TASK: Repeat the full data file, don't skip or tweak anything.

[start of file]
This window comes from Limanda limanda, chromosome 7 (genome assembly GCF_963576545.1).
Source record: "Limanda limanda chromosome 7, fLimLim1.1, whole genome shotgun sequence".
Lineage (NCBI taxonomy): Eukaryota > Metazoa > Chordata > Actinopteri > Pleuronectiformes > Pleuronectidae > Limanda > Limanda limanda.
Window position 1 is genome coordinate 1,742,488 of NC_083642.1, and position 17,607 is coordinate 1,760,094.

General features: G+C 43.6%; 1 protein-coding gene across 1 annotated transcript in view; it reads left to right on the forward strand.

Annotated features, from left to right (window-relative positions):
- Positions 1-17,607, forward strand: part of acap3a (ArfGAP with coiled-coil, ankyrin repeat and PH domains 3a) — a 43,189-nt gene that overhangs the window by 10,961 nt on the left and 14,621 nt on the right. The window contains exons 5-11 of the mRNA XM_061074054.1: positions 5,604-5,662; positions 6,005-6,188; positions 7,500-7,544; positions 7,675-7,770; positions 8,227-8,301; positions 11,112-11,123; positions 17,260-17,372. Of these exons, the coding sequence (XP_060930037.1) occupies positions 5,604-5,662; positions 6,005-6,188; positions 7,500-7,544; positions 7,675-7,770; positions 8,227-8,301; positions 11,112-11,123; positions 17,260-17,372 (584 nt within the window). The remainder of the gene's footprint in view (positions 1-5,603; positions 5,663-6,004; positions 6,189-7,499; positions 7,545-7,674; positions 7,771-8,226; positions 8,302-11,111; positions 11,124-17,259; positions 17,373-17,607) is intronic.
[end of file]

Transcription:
This window comes from Limanda limanda, chromosome 7 (genome assembly GCF_963576545.1).
Source record: "Limanda limanda chromosome 7, fLimLim1.1, whole genome shotgun sequence".
Lineage (NCBI taxonomy): Eukaryota > Metazoa > Chordata > Actinopteri > Pleuronectiformes > Pleuronectidae > Limanda > Limanda limanda.
Window position 1 is genome coordinate 1,742,488 of NC_083642.1, and position 17,607 is coordinate 1,760,094.

General features: G+C 43.6%; 1 protein-coding gene across 1 annotated transcript in view; it reads left to right on the forward strand.

Annotated features, from left to right (window-relative positions):
- Positions 1-17,607, forward strand: part of acap3a (ArfGAP with coiled-coil, ankyrin repeat and PH domains 3a) — a 43,189-nt gene that overhangs the window by 10,961 nt on the left and 14,621 nt on the right. The window contains exons 5-11 of the mRNA XM_061074054.1: positions 5,604-5,662; positions 6,005-6,188; positions 7,500-7,544; positions 7,675-7,770; positions 8,227-8,301; positions 11,112-11,123; positions 17,260-17,372. Of these exons, the coding sequence (XP_060930037.1) occupies positions 5,604-5,662; positions 6,005-6,188; positions 7,500-7,544; positions 7,675-7,770; positions 8,227-8,301; positions 11,112-11,123; positions 17,260-17,372 (584 nt within the window). The remainder of the gene's footprint in view (positions 1-5,603; positions 5,663-6,004; positions 6,189-7,499; positions 7,545-7,674; positions 7,771-8,226; positions 8,302-11,111; positions 11,124-17,259; positions 17,373-17,607) is intronic.